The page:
Achieving Balance and Harmony

DOG CARE

Acute Diarrhea in Dogs

Diarrhea is a very common problem in dogs and usually manifests as loose or liquid feces. The diarrhea can be acute or chronic with acute diarrhea being more common in puppies and young dogs although it can affect dogs of any age. Acute diarrhea starts suddenly and tends to last anywhere from a couple days to a couple weeks. It is important to understand that diarrhea is a symptom, not a disease in itself and is a normal response to the imbalance of the absorptive, secretory and motility actions of the gastrointestinal tract.

Types of Diarrhea in Dogs and Puppies

Common causes of diarrhea include dietary indiscretion such as getting into the garbage pail or eating people food that the dog is not accustomed to, abrupt dietary changes, medications especially antibiotics which tend to disrupt the gastric flora and infectious agents such as parvovirus, coronavirus, Salmonella, E.coli and Giardia to name a few. Depending on the cause, diarrhea is usually a self limiting condition in that the problem will resolve on its own in the majority of cases. Chronic diarrhea is diarrhea that persists more than 2 weeks or diarrhea that tends to recur over and over.

How to Manage Acute Diarrhea in Dogs

Most cases of acute diarrhea can be managed at home but it is important to monitor your dog’s health very carefully until the diarrhea resolves. The main concern with diarrhea is the amount of fluids being lost in the feces which makes dehydration something to watch out for. Make sure your dog always has plenty of fresh water available and is drinking. Try resting the gastrointestinal tract by withholding food for 12 hours and then feeding your dog a bland diet such as boiled chicken and white rice. Also consider adding a probiotic such as FortiFlora for a faster recovery. Keep feeding the bland diet for at least a few days after the diarrhea resolves. Do not give any over the counter medications to your dog without checking with your veterinarian first.

Symptoms of Diarrhea in Dogs

Diarrhea aside, your dog should be otherwise acting like her normal self; if she has additional symptoms such as lethargy, weakness, abdominal pain, blood in the diarrhea, vomiting and fever (rectal temperature greater than 103.5 F) then you need to see your veterinarian as soon as possible. Additionally, if the diarrhea persists more than a week then a check-up is recommended. You can monitor your dog’s hydration status by feeling the gums, they should be moist and your finger should be able to slide along the gums easily. If the gums are dry and tacky then your dog is dehydrated and needs veterinary attention. Worsening dehydration can result in electrolyte imbalances and disrupt the acid-base balance as well, which make your dog very ill so don’t wait.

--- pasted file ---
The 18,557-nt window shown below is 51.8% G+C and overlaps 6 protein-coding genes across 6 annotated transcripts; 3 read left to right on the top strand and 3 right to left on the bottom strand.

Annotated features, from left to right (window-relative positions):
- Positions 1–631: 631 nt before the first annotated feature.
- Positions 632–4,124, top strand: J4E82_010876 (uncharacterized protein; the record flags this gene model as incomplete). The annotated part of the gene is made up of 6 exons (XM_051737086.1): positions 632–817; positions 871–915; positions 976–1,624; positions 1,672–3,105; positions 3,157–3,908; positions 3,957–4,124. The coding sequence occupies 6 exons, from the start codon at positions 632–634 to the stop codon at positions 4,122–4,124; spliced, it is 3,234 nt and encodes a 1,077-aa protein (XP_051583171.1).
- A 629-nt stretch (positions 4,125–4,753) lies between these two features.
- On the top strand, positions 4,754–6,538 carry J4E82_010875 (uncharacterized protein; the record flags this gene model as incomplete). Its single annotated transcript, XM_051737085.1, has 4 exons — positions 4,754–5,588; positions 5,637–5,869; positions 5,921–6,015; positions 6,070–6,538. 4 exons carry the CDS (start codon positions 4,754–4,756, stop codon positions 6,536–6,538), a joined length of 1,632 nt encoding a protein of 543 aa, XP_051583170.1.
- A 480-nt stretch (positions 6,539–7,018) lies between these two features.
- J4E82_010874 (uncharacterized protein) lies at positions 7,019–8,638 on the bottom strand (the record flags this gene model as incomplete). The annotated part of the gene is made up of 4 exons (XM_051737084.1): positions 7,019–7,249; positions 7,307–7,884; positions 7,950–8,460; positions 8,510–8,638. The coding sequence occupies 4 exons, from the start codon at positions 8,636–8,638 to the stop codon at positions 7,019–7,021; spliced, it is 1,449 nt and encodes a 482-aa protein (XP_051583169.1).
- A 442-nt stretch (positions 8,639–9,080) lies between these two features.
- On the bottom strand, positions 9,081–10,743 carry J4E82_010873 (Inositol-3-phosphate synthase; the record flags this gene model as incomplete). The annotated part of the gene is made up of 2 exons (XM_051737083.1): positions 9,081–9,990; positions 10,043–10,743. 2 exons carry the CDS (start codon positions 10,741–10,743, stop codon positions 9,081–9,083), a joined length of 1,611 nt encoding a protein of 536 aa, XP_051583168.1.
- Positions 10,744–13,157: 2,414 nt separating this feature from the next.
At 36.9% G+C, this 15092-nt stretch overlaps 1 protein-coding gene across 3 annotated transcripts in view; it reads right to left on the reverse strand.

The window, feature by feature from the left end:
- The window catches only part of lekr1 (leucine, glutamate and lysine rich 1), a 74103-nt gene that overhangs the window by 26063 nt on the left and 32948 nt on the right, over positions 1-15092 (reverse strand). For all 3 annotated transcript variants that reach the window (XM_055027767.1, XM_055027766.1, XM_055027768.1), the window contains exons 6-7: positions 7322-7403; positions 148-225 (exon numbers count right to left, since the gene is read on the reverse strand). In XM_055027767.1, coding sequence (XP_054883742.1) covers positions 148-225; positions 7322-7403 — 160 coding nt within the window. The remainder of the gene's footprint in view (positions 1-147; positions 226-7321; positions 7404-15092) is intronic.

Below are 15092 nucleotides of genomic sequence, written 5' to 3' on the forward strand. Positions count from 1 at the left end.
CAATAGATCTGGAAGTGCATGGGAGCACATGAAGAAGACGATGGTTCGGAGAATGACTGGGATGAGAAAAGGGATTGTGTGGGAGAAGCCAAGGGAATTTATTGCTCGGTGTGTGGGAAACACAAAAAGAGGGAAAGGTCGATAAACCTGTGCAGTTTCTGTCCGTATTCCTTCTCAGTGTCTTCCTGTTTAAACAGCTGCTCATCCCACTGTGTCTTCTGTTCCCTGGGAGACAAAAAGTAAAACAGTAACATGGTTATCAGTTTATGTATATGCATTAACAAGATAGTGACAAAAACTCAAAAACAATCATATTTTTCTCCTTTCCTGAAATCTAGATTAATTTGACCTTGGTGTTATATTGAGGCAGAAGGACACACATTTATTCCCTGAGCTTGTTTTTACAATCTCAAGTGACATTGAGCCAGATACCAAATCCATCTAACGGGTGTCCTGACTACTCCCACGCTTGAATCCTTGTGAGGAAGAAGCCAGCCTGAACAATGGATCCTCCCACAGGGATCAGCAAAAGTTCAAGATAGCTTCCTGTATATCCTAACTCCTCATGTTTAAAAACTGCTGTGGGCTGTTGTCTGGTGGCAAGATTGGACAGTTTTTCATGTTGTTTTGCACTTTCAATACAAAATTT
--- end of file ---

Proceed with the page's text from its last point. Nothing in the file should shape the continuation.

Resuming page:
When to See a Vet

If the dog's gums are dry and tacky, then your dog is dehydrated and needs veterinary attention. Worsening dog dehydration can result in electrolyte imbalances and disrupt the acid-base balance as well, which make your dog very ill so don’t wait. Veterinary workup for diarrhea usually consists of a physical and fecal exam. Snap tests for many common infectious agents that cause diarrhea are widely available and can provide rapid diagnosis. Bloodwork and radiography may be indicated in situations where the diarrhea is severe and other symptoms are present. Depending on the degree of illness your veterinarian will treat with subcutaneous fluids and take home medications or hospitalization with intravenous fluids and medications as needed.

Diarrhea in Dogs Prevention

You can help prevent bouts of diarrhea by preventing access to garbage and not allowing people food. If you change your dog’s diet, do it gradually by mixing in a little of the new food with the old food, gradually increasing how much of the new food you feed each day while simultaneously decreasing the amount of the old food. Ideally, diet changes should take place over the course of a week. Keep your dog’s vaccinations and de-worming schedule up to date. If your dog needs antibiotics then ask your veterinarian for a probiotic to help minimize the risk of antibiotic associated diarrhea. When out for a walk or hitting the dog park, make sure your dog does not pick up trash, eat other dog’s feces or drink from puddles. No one likes diarrhea but by taking a few precautions and being diligent about watching your dog’s health you can help minimize the risk and impact of acute diarrhea.

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